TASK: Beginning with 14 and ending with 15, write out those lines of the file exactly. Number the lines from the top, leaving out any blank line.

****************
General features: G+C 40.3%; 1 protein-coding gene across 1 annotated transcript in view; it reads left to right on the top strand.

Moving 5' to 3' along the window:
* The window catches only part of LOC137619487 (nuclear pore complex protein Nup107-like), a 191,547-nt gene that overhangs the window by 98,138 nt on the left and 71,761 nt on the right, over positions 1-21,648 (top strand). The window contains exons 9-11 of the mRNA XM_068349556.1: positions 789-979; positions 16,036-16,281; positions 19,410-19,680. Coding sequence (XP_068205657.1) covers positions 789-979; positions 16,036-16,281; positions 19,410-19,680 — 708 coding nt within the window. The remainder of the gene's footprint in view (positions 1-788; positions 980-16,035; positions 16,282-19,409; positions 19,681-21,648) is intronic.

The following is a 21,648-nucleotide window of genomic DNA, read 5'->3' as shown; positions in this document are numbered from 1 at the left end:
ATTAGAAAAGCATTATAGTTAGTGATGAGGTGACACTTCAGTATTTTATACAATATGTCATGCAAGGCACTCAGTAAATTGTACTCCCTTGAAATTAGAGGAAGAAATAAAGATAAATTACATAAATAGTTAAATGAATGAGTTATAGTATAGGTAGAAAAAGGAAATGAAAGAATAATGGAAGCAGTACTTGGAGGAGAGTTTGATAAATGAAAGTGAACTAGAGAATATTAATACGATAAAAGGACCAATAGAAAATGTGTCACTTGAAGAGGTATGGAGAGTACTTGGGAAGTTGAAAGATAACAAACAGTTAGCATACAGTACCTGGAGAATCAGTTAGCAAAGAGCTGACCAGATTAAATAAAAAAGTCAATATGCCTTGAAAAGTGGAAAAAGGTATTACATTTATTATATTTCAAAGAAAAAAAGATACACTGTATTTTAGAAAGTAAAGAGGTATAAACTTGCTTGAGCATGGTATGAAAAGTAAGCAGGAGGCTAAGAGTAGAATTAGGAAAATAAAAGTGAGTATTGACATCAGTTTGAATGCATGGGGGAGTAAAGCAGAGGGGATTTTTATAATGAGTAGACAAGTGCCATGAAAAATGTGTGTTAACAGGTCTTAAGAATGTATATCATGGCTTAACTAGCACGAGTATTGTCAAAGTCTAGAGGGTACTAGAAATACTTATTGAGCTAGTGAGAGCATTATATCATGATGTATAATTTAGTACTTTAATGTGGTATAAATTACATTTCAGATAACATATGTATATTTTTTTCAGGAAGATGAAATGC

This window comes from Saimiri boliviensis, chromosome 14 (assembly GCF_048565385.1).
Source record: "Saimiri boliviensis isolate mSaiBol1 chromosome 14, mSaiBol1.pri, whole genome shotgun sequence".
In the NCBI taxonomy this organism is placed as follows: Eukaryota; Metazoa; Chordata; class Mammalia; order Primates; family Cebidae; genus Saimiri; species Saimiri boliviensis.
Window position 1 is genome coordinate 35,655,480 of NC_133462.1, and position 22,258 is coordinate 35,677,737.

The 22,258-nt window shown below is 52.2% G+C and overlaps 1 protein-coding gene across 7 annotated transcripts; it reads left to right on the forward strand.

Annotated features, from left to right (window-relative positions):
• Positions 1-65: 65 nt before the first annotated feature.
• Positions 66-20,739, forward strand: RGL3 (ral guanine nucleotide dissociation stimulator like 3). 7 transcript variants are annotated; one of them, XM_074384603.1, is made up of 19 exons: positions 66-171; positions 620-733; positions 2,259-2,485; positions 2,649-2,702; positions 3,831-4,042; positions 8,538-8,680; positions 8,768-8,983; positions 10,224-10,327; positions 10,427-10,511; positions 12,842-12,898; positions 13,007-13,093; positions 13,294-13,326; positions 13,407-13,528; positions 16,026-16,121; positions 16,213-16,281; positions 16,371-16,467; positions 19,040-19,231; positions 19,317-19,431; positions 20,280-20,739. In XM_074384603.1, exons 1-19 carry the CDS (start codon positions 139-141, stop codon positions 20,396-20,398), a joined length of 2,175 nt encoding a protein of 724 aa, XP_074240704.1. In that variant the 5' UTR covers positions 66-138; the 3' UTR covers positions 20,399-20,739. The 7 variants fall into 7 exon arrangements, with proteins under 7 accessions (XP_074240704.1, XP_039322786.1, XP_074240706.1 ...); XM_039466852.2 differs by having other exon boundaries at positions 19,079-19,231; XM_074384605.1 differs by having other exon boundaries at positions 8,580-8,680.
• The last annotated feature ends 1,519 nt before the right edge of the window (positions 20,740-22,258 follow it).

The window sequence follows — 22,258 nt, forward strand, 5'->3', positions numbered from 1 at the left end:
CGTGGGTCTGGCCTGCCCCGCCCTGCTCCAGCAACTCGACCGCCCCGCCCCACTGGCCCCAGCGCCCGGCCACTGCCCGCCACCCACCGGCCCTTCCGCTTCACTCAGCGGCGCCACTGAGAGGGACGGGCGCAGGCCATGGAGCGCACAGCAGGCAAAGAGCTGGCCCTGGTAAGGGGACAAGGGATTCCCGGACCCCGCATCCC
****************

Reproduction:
• The last annotated feature ends 1,519 nt before the right edge of the window (positions 20,740-22,258 follow it).

The window sequence follows — 22,258 nt, forward strand, 5'->3', positions numbered from 1 at the left end: